There’s a sight to be seen that connects my tribe and yours. It’s one headstone among thousands at Arlington National Cemetery in Virginia.
Lucas White, an enrolled member of the Confederated Tribes of the Umatilla Indian Reservation, was laid to rest there in 2006 at age 28. I’m one of a handful of Colvilles I know to pay respects in-person.
Sgt. White grew up between the Yakama Reservation and Pendleton, but his father Merv White is a Colville Tribal member. After visiting White’s grave, I sat down with Merv, who worked at a bar and grill in my hometown of Inchelium, Washington.
It was Nov. 7, 2015, a day after the 9-year anniversary of his son’s death. Merv was in the process of staging a 9-ball pool tournament on the Colville Reservation in memory of his son, who was killed on patrol when his unit was attacked by small-weapons fire and an improvised explosive device.
“Let me grab a cigarette,” he said.
After lighting one up and taking a drag, he started the conversation with, “I used to do bad things. After (my son died), I pretty much quit all my bad stuff.”
Merv remembered drinking and playing cribbage with his son in the days prior to his final deployment. He said he kissed Lucas on the lips before he left.
Just weeks before Lucas was to return home, Merv received an early call.
“My mom called me at 6 in the morning and says, ‘I gotta talk to you,’” he said.
A little while after, Merv looked outside to see his mother and two military officers and cursed.
“This is just like the movies,” he remembered thinking. “I knew (Lucas had been killed) already as soon as I seen ‘em.”
Lucas’ picture and story began showing up throughout the country, including an obituary in The Seattle Times. He was awarded numerous medals of valor, including the Bronze Star, Purple Heart Army Commendation Medal and Global War on Terrorism Service Medal.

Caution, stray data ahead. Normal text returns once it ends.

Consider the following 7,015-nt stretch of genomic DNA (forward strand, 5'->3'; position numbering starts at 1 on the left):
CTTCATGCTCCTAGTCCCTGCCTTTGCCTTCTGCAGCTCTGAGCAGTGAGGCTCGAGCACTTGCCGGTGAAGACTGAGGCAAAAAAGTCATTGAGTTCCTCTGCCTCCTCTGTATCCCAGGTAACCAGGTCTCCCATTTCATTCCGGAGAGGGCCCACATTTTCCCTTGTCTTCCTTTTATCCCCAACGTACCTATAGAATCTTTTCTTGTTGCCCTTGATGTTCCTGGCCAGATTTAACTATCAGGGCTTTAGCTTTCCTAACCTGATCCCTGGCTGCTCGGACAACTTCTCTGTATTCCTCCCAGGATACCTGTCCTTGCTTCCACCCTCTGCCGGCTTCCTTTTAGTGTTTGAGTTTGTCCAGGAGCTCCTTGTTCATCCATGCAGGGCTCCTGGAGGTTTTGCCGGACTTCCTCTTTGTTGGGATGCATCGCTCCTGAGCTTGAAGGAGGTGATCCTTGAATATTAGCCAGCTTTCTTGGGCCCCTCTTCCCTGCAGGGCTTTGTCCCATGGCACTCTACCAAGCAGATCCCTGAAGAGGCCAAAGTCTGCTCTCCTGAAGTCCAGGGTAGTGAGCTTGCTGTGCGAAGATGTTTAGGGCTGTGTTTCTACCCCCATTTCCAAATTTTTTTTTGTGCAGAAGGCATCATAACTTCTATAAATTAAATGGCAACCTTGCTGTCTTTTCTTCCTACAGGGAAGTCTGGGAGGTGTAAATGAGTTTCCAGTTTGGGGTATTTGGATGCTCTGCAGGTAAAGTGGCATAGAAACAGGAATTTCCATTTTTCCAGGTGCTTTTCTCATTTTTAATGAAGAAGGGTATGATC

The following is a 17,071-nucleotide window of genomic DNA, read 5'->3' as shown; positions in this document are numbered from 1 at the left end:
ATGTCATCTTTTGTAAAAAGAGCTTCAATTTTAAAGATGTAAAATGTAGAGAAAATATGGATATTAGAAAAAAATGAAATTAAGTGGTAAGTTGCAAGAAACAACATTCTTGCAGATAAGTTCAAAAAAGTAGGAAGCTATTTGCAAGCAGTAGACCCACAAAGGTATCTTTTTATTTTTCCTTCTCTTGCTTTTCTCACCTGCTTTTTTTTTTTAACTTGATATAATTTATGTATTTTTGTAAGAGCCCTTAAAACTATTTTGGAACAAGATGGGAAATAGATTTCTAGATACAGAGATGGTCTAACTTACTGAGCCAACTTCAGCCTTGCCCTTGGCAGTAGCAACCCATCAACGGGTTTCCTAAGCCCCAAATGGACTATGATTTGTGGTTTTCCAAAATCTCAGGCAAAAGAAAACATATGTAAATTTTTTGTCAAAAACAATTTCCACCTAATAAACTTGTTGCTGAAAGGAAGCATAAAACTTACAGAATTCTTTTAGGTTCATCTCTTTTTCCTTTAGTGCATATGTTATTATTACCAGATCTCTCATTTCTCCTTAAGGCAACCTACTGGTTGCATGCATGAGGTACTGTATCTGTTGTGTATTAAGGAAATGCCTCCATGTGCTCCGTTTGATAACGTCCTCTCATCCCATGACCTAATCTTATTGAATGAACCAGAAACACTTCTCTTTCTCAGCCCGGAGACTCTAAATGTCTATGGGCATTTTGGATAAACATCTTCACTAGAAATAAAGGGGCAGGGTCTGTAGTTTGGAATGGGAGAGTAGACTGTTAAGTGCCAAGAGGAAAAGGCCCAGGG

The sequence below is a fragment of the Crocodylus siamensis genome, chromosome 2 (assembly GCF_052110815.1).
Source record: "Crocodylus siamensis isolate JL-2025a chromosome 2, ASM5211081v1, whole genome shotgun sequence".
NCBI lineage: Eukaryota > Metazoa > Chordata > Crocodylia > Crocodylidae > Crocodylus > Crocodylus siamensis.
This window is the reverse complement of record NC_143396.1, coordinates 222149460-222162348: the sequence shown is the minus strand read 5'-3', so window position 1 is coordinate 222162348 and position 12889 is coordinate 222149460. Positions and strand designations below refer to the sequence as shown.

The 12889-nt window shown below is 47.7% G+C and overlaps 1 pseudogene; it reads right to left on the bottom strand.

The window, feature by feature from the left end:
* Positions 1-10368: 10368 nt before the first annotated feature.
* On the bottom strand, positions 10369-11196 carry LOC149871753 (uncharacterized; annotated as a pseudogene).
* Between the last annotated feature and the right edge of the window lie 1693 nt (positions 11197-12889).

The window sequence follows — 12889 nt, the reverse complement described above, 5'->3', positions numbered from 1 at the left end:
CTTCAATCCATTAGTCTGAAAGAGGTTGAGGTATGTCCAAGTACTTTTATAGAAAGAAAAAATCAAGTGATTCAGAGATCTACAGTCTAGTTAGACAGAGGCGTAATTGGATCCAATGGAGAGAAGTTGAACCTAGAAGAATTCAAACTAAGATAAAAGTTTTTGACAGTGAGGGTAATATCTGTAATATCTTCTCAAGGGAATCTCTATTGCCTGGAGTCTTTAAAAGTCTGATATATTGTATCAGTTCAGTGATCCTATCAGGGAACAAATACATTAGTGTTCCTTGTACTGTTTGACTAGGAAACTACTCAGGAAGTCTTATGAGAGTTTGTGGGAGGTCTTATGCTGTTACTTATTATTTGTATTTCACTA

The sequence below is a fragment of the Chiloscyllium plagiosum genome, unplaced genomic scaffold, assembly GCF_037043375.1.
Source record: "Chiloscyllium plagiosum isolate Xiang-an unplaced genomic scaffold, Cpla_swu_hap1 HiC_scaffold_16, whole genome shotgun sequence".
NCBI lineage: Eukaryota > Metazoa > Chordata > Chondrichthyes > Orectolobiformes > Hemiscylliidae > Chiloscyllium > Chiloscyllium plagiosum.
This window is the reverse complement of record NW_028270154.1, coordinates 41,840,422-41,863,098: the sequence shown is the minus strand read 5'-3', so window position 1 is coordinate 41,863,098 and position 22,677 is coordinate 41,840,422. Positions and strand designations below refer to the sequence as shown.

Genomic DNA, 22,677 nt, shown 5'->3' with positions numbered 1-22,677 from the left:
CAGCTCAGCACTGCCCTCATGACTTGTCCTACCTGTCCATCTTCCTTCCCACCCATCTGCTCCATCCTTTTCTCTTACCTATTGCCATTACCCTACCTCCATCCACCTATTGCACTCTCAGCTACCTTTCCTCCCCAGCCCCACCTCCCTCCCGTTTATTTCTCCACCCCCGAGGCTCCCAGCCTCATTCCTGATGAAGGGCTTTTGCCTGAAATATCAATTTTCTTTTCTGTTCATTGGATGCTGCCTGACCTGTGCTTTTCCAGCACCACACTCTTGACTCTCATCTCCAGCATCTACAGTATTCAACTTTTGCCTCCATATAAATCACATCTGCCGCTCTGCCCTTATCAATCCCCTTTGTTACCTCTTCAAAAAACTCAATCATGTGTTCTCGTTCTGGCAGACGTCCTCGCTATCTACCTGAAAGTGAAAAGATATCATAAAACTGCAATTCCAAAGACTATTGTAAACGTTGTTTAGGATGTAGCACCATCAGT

“It was all over everywhere,” Merv said. “On the news and everything. He was one of the first Native Americans from the northwest buried at Arlington.”
Merv was invited to attend a memorial service in Moses Lake, where Lucas and his wife resided. When he entered town, he was surprised to see the outpouring of respect for his son.
“We thought, ‘Holy Christ, must be a hell of a wreck,’” he recalled. “But they were all just waiting for us. We pulled into town. Every stop light there was officers waitin’ for us there. That was something.”
The experience gave Merv a new appreciation for the armed forces. “(Lucas) fought so we didn’t have to.”
Merv was then asked about whether the meaning of Veterans Day changed for him through the experience.
“Veterans Day never meant nothing to me before. Now it means everything,” he said.
Lucas White, a Umatilla hero whose life and story has touched those on several reservations, is remembered each year in Inchelium.
Cary Rosenbaum writes Coyote Stories for the CUJ. He is a Colville Tribal member from Inchelium, Washington, on the Colville Reservation.